To Everything There is a Season: Preparing Your Pet for Fall

veterinary fall season tips for petsReady or not, fall is just around the corner. It’s time for apple picking, pumpkin flavored everything, and coller weather. No matter how things go this year with going back to school or back to work, something will change. Most people think about how the change will affect them, but they don’t often think about how it will affect their pets. Studies about veterinary care for cats and dogs show that when our schedules change a lot, many pets get confused, get separation anxiety, or show other signs of anxiety. Under the stay-at-home pandemic rules, some pets showed signs of stress when their owners came home from school or work. On the other hand, when schedules get back to normal, it’s likely that many pets will feel anxious about other things. But there are things you can do as Westport pet owners to deal with seasonal changes in the right way, whether that means a new schedule at home or the usual changes in weather as summer ends and fall and winter begin.

Change Can Be Stressful for Pets

As with anything else that affects your pet’s health and happiness, you should start your search for help and support by going to your local veterinarian in South Coast for a checkup and vet care for cats and dogs. Anchor Animal Hospital in Dartmouth offers basic veterinary care, such as vaccinations, preventive care, and care in case of an emergency. But our team also offers many specialized services in Dartmouth, such as pain treatment, surgery, and advanced dentistry. If your pet has reacted badly to changes in the past, you might want to talk to your vet before anything new happens in the house. There are prescription treatments, training methods, and care programs that can be used to soften the blow and make things much easier for your pet to handle. But not every pet needs extra help, so it’s important to learn as much as you can about your cat or dog so you can decide if it will need extra help.

The first thing you need to know is how changes in your home might affect your pets. Moving to a new house, someone in the house leaving, or a new person moving in can all make some pets feel uneasy. It’s one thing to have a visitor for a day or even a week, but it can be overwhelming to have someone move in permanently with all of their stuff. Other changes can be as simple as a change in schedule, like going from a 9-to-5 job to shift work or from going to an office every day to working from home. It’s possible that they don’t miss you because you’re gone, but now that you don’t leave, they’re confused. Your pet might do strange or new things if you get a new baby, a new pet of any kind, or if you change how you exercise your dog outside, like going for walks or to the dog park. Accidents, destructive behavior, too much barking, whining, or even howling are all signs that a pet isn’t handling change well, requiring a trip to the Dartmouth emergency vet.

What You Can Do to Help

Some things are easy to deal with if you help your pet get used to the “new normal,” but other things can happen quickly and out of your control. Seasonal changes, like when the weather changes, and other things that happen that are out of the ordinary and change the routine of your home definitely fit into this category. Fall means that summer is coming to an end, which means that many pets can spend more time with their families outside, like going for walks, to the park, to the beach, or even on vacation. Many pets like being outside, so they might be sad to hear that many of those trips are no longer happening. Whether that means the kids are going back to school or it’s just getting too cold to play outside, your dog probably doesn’t care. All he knows is that you’re no longer doing the things he liked, which could make him act out or feel anxious.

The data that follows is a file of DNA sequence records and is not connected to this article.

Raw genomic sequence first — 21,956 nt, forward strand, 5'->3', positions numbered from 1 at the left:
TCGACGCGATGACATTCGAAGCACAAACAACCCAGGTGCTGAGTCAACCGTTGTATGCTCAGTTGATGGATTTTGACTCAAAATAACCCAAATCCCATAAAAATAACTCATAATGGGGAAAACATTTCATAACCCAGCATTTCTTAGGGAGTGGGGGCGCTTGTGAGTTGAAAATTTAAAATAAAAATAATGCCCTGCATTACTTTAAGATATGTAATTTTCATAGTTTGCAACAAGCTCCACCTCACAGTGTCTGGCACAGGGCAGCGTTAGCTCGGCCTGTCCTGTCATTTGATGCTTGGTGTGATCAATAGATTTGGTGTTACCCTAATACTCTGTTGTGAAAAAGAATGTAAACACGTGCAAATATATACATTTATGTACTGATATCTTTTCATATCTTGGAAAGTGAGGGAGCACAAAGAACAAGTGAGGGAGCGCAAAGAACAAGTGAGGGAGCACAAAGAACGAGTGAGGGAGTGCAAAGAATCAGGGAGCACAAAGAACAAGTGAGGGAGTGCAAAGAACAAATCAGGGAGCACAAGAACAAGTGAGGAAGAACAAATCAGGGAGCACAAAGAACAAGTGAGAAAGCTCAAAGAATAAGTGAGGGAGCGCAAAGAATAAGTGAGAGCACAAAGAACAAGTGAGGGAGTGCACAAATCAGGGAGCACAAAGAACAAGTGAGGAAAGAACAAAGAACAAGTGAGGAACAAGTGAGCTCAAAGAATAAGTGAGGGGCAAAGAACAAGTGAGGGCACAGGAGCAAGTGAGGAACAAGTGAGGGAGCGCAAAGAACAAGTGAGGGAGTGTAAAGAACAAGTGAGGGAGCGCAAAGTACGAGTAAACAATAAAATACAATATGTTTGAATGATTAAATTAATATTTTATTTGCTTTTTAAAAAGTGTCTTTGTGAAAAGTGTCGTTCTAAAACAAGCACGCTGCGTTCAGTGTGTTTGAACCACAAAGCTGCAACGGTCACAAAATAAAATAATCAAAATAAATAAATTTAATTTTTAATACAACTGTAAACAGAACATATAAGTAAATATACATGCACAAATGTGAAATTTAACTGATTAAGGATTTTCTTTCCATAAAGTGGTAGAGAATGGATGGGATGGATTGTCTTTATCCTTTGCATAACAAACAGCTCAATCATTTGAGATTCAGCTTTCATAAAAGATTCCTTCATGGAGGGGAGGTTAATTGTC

Some pets react more strongly to change than others, so it pays to ease them into the new cooler weather of the season. Even if you want to keep doing the same things you did every day in the summer, like going to the beach, park, or taking longer walks, try to do less of them as fall approaches to make things easier for your pets. A new cozy bed and blanket, comforting treats and toys – there are lots of things you can do based on your pet’s interests and needs. If your pet is always stressed out by changes, whether they are seasonal or not, you should talk to a veterinarian in Massachusetts. Ask your veterinarian in South Coast about other seasonal pet care tips, schedule your pet’s annual checkup, and think about cleanings or advanced dentistry in Dartmouth to keep your pet healthy.

Ease Your Pet into a New Season

Learn how to train your pet that you will leave your home for work or school in a calm way to ease your pet’s separation anxiety. Give your pet safe toys and other things to do while you’re gone, and give them a place to relax and wait for you to come back. Start a new routine in response to other changes, like taking a walk around the neighborhood right after you get home, or try crate training as a way to calm your pet down if you’re worried that it might hurt itself while you’re gone because it’s worried. Learn how to tell the difference between excitement and worry in your pet. If you’re not sure, talk to your trusted vet at Anchor Animal Hospital in Dartmouth. We offer many professional services that are meant to keep your pets healthy and happy year round. Call 508-996-3731 to get in touch with our team.